Treasure Island Pedagogies: Episode 24 - the one with the death penalty

Posted on: 13 March 2023 by Dr Tunde Varga-Atkins in General

Host and Guests In Online Meeting
(Host and Guests in Online Meeting)

In Episode 24, in addition to lightbulb moments, treasure island pedagogies/props and luxury items, our discussion included getting students to examine and debate issues, concepts from different perspectives to develop their criticality and nurture inclusivity in our classrooms, using playful learning or technologies in creative ways to the importance of physical exercise for a healthy body and mind.

Speakers: Dr. Denise Preece, Roger Saunders, Professor David Webster

Date: 13 March 2023

Treasure Island Pedagogies: Episode 24 podcast

(Treasure Island Pedagogies Episode 24 - Podcast Transcript)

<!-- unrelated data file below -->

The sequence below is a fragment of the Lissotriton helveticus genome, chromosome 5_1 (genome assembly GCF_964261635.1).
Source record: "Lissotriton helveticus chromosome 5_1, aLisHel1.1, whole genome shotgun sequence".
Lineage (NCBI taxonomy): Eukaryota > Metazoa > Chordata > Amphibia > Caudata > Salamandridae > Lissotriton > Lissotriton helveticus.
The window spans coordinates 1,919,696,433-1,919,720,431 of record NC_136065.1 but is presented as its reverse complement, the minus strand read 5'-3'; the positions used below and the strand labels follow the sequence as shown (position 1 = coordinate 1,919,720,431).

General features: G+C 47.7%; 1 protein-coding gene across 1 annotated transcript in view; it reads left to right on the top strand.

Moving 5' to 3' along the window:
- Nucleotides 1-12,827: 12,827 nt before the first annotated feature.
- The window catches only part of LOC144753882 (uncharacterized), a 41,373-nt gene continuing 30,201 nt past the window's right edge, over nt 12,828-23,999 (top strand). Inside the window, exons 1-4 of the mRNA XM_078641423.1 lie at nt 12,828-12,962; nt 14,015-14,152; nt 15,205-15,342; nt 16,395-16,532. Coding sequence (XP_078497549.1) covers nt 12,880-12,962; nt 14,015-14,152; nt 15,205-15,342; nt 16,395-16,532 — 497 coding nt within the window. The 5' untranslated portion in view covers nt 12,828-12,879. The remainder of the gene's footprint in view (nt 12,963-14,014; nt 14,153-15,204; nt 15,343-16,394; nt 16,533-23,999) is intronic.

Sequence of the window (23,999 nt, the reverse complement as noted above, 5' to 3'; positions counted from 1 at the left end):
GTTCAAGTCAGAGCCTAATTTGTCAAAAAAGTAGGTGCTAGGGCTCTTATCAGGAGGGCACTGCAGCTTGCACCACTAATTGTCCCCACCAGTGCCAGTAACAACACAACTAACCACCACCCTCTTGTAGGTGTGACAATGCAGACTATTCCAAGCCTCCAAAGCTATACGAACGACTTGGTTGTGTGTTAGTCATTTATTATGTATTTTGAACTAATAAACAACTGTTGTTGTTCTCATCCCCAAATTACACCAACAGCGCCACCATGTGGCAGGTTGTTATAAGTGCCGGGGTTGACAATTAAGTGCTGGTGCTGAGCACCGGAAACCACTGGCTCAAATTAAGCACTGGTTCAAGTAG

Read or listen to find out our guests’ lightbulb moments, teaching props, pedagogies and luxury items that they would take to their Treasure Islands for precious contact time with students. 

Dr Denise Preece

University of Liverpool, England

  • Original discipline(s): Work and Organisational Management
  • Current role: Associate Professor, Disability Lead for the University of Liverpool Management School, UK
  • Lightbulb moment: I engage students in formal debate in teams, they prepare and practice with each other (peer-to-peer to peer learning and gaming theory). I ask them to get ‘suited and booted’ as if this was an authentic debate leading to a real-world job interview. Students do really well by giving their best authentic selves (authentic learning and assessment) Students give me the lift and pride in my job. The impact I have is realised when students that I have supported message me on Teams or LinkedIn asking for interview help, which directly leads to meaningful and fulfilling work. I have about 1,200 students connected on LinkedIn to me now (community of practice).